August 26, 2010


It's been one hell of a bumpy night -- almost twelve months since I went to Dr. Training Bra, aka Baby Doc, aka the doc-in-a-box to ask for a Nicotrol prescription. First time I ever met a so-called doctor (I think her M.D. came from the kind of school that used to advertise on matchbook covers.) who didn't jump all over the chance to stop a patient from smoking.

I thought I had a smoker's cough. Not so much. More like cancer. Lymphoma: two surgeries, one splitting my breastbone in two, followed by six rounds of "aggressive" chemotherapy, and now, well, now this -- this limbo, this sense that I am not who I was but I don't know who I will become.

It's a scary place to be. People congratulate me on having gone through chemo with flying colors, and physically, maybe I did. Mentally? Did I have any time or energy to think about what I was doing? Oh, all that is hitting me as I write. Months of mental processes ignored, shelved to make room for what was medically necessary.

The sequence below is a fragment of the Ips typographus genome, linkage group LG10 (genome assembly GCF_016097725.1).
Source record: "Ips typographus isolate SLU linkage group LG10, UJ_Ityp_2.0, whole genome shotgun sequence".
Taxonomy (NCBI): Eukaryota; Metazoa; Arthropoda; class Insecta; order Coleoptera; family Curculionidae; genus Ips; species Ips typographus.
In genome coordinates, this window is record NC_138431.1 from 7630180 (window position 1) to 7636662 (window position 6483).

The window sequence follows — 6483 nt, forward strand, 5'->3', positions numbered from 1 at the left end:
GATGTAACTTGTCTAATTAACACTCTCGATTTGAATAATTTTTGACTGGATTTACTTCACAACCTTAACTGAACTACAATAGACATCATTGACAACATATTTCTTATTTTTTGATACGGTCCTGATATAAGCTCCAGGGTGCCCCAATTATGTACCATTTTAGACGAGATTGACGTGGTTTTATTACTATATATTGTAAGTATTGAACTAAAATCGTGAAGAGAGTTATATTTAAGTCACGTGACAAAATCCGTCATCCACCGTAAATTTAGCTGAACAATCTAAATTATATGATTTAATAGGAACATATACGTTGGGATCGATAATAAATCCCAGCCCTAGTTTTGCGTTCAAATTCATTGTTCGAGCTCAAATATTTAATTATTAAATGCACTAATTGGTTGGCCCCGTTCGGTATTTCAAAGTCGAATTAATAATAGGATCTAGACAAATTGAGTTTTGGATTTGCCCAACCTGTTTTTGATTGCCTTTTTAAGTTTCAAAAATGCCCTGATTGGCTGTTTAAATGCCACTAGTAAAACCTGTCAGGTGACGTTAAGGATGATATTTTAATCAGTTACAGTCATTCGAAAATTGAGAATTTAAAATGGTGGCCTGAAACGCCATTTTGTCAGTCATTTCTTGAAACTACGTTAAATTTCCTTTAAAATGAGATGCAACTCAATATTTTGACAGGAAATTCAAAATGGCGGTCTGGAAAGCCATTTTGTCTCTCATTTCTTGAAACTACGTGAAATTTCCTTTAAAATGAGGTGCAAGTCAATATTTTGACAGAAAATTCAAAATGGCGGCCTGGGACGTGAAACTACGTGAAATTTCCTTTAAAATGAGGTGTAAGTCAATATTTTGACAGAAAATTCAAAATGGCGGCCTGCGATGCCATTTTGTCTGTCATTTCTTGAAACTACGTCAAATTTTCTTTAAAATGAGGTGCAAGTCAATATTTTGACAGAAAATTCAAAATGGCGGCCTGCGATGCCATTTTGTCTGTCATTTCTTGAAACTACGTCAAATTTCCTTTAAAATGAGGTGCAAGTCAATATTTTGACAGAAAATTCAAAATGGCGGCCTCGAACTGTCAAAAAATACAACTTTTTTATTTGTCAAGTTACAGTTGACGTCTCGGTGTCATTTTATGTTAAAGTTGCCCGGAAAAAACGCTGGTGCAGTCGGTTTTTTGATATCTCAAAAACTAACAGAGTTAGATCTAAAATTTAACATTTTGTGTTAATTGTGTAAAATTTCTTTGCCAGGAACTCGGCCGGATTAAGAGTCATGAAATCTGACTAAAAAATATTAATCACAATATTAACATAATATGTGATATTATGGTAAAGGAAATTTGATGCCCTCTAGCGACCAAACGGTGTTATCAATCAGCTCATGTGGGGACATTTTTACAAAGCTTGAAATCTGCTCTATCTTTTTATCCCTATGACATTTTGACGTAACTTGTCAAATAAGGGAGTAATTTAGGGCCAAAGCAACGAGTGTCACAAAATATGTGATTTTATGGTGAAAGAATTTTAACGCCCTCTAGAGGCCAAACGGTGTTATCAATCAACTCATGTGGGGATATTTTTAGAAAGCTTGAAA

Post-traumatic stress disorder: another item on the you've-got-cancer list that I did not find out about until I reached that stage, which is now. NOW. It's like a bad record playing over and over in my head. I went through something huge and awful, and while I'm technically on the other side of it, now is when it feels horrible in a way I couldn't have exposed myself while I was spending seven hours a week tied to an IV drip.

That tether was, in fact, my lifeline. Now I'm free of it, yet I don't quite feel that way. One major casualty of my dance with cancer was my relationship with the Artist, for which I am very sorry. My emotional plate far too full for so long that only my longstanding -- 20+ years -- friends have been able to make it through, to varying degrees, with me.

I get nervous and scared and shaky in an instant. The only comparable emotion in my repertoire is grief. The solution on which I am living is, take extra Xanax. Make phone calls, even in tears. I'm going to need help finding my feet, much less getting back on them.

When you are grieving, you alternate between different states of being, subject to change without notice. Some days are fine; some days, you are bereft. You don't know what to make of anything when you are in the throes of grief, and that is as close as I can get to describing how I feel.

Which end is up?